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Hospital staff shift a patient the Narayana Hrudayalaya cardiac-care hospital in Bangalore (Photo: Manjunath Kiran/AFP/Getty Images)
Image: Manjunath Kiran/AFP/Getty Images

Brain drain

Murali Krishnan, New Delhi
December 2, 2013

Many Indian medical students prefer to study abroad because of the high fees and a limited capacity in their country's schools. Indian health experts say the trend is damaging for the South Asian nation.


Nineteen-year-old Ritu Sharma has just got out of school. She now wants to study at the Harbin Medical University in China. Ritu is not desperate to leave India and go abroad for higher education, but she couldn't get an admission in government medical colleges due to a limited number of seats there. She also can't afford private medical schools in India.

"I think I will have a better future if I study medicine in China," Sharma told DW. "Education in private colleges in India is very expensive. I think that when I return from China after completing my course, I will have better job prospects here," she added.

People in India believe foreign schools are better than the ones at home, and that there is a bigger market for those in India who hold a degree from foreign countries. But that is not the only reason for the brain drain. Indians are also looking to study abroad as medical schools in their country have increased their fees manifold.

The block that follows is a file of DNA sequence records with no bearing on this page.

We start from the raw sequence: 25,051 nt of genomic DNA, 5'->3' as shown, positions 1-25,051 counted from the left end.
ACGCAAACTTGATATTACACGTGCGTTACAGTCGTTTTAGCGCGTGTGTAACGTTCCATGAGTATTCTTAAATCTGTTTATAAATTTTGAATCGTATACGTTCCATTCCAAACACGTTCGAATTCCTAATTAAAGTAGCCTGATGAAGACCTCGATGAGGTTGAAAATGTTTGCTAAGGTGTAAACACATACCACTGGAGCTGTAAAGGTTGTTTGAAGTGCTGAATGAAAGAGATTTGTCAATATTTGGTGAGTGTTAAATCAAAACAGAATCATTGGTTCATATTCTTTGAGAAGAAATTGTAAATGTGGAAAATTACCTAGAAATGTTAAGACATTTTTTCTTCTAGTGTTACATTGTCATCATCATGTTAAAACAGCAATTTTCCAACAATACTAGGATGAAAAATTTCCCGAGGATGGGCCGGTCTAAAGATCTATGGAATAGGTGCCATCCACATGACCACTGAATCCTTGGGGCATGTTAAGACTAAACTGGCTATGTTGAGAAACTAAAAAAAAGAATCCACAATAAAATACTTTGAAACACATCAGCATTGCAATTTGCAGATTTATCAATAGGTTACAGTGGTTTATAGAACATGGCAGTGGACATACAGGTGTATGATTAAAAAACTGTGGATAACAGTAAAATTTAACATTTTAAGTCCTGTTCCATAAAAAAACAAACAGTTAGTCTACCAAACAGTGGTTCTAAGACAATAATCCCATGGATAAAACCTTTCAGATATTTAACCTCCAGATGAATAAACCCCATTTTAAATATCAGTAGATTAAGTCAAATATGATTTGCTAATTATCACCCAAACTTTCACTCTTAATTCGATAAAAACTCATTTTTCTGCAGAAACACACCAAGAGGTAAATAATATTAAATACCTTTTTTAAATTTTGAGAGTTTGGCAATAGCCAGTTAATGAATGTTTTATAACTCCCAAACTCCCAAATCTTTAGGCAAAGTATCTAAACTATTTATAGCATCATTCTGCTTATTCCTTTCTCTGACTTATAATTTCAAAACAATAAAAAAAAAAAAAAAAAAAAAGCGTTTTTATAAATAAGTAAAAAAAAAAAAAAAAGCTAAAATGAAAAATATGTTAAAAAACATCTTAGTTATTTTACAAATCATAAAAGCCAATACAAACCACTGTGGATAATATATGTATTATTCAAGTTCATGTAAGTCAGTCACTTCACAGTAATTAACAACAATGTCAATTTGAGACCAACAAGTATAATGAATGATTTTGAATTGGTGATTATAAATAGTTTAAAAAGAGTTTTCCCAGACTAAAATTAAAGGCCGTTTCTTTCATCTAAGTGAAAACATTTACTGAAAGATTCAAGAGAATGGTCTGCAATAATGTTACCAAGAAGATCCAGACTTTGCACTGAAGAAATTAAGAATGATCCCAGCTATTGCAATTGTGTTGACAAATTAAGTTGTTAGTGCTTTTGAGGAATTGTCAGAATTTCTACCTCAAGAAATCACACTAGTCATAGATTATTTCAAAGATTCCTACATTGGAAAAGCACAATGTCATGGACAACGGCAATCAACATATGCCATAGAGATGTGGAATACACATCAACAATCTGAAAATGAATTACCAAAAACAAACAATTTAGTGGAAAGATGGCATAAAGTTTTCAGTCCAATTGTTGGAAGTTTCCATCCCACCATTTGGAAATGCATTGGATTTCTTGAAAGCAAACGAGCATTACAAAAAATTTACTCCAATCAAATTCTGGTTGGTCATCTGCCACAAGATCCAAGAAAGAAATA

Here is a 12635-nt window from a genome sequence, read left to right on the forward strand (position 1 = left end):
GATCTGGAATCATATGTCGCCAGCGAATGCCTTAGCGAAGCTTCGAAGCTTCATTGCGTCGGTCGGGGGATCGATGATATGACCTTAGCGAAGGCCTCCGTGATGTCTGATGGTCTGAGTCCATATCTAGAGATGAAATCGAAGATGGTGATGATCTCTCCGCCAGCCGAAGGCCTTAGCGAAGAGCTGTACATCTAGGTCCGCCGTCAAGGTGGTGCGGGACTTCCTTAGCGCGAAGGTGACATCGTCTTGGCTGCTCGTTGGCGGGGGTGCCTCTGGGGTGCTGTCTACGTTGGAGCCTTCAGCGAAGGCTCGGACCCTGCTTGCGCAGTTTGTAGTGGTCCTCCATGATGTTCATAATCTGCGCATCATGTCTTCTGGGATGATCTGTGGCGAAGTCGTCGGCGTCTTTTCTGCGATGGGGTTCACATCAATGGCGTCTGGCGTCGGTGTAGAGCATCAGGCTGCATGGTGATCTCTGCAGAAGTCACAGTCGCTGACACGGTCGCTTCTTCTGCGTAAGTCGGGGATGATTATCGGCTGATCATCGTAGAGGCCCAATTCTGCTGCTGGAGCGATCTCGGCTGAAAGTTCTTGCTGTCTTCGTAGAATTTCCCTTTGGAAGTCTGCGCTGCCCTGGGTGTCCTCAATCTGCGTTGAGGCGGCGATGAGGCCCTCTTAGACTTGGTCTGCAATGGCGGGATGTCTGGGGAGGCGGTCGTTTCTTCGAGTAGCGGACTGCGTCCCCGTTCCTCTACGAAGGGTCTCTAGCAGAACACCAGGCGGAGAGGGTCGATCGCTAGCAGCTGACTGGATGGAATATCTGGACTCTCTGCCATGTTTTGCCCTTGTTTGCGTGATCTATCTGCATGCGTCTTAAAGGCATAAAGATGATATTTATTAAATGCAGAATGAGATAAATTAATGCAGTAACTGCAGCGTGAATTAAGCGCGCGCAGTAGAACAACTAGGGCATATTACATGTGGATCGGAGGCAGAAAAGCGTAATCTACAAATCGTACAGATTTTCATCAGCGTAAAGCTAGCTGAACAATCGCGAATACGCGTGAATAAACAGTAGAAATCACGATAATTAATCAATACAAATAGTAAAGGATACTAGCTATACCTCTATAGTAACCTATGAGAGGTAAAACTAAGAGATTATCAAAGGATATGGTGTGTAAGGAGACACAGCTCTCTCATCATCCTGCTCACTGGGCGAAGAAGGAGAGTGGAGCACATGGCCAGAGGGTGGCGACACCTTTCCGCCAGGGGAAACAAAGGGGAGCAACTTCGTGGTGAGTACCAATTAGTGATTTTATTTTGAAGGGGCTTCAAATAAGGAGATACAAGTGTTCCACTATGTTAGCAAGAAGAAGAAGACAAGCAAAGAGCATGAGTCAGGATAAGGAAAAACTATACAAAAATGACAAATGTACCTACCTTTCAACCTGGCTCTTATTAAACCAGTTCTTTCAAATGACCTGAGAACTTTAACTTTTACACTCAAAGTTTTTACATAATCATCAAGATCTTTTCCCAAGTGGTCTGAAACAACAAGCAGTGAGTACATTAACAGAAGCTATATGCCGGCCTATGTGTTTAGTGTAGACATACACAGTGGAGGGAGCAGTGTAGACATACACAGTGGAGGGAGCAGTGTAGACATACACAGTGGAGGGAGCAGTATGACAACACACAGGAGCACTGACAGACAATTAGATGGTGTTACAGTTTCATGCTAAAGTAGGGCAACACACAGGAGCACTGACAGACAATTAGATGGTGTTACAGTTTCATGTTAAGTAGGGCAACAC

Cheaper and better

India has around 290 medical schools, which can take up to 31,000 students annually. The remaining 350,000 students have to take admission tests. There is clearly more demand for admissions than what these medical schools can offer.

According to the Indian National Board of Examinations, there has been an increase in the number of applicants seeking admission in medical programs.

"Since 2000, there has been an increase," Board's executive director Dr. Bipin Batra told DW. He said that China, Russia, Ukraine and Nepal were preferred destinations for students who couldn't go to Europe and the US to study.

A group of multicultural university graduates
A foreign degree is considered a key to successImage: Fotolia/michaeljung

Education experts say China is attracting a lot of Indian students. The East Asian country has around 52 universities that offer courses in medicine at almost half the fee demanded by India schools. These Chinese schools also provide decent boarding facilities.

A worrying trend

Quite a lot of students don't want to go back to India after finishing their degrees.

The migration of Indian students to foreign countries has been a cause of concern for the government. Dr. Srinath Reddy, president of the Public Health Foundation of India, says the brain drain is a worrying sign for the development of India.

"Clearly, we don't have enough doctors in this country," Reddy told DW.

According to the World Health Organization, there are six doctors in India for every 10, 000 patients, whereas in China and the US respectively, there are 14 and 26 for the similar number of patients.

Dr. K.K. Aggarwal, an Indian Medical Association official, believes medical schools should increase the number of seats to accommodate the higher number of applicants.

"I hope the Indian government pays attention to it and opens more medical schools in the country so that students don't have to go abroad," Aggarwal told DW. "Students of other countries should instead come to India."

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